10 Things I Try to Find Out About Surveys

I like taking surveys. Not because I prefer being a random data point that will help tip the scale on statistical significance or because I enjoy answering how likely am I to recommend the product to my friends and colleagues (on a 0-10 scale no less), it is because I see every survey as a puzzle that begs to be solved. Here is a list of what I try to find about surveys:

  1. What decision is the marketer trying to make? I am not interested in those surveys that are simply collecting data for the sake of it or selectively seeking information to add data lipstick to something they are already doing.
  2. Is the data actionable? For instance, for pricing decisions are they asking only about attitudinal willingness to pay?
  3. Is each question necessary or could they have figured out the answers without some of the questions they are asking? For instance, “How much are you paying for Microsoft services?”
  4. Have they done the necessary qualitative research and not simply cut-n-pasted a template survey?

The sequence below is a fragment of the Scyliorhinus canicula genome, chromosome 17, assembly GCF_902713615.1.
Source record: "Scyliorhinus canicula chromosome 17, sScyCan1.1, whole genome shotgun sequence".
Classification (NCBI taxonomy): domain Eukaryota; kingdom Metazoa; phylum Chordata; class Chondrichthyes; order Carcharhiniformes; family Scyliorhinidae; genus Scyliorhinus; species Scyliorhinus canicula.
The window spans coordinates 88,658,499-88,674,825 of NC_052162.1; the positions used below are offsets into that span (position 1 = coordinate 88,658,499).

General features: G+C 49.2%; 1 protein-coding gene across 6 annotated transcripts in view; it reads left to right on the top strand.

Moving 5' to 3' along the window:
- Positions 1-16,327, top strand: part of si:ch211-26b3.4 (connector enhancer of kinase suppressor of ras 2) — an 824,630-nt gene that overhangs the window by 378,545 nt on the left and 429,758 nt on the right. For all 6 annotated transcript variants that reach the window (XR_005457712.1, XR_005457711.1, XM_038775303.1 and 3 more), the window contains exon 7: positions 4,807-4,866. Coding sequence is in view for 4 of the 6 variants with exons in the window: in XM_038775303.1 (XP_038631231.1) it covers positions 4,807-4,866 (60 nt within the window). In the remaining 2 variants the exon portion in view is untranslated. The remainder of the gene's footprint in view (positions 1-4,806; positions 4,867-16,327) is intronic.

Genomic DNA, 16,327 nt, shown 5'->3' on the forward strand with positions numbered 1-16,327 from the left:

5. Are they finding all the information they will need with the survey? For instance,  what use in asking about school preferences if the survey did not ask if the respondent is a decision maker for the child?
  6. How likely is it  their questions will confuse other respondents? For instance, giving options like  “Never”, “Rarely”, “Seldom” and Occasionally” all for just one question.
  7. Are they sampling the right target population?
  8. Is the survey designed to find psychographic segments and not just demographics?
  9. What kind of cross-tabs and regressions will they be running on the data and how reliable will that be?
  10. Finally, are they trying to solve too many decision problems with just one survey?

What is your take on surveys?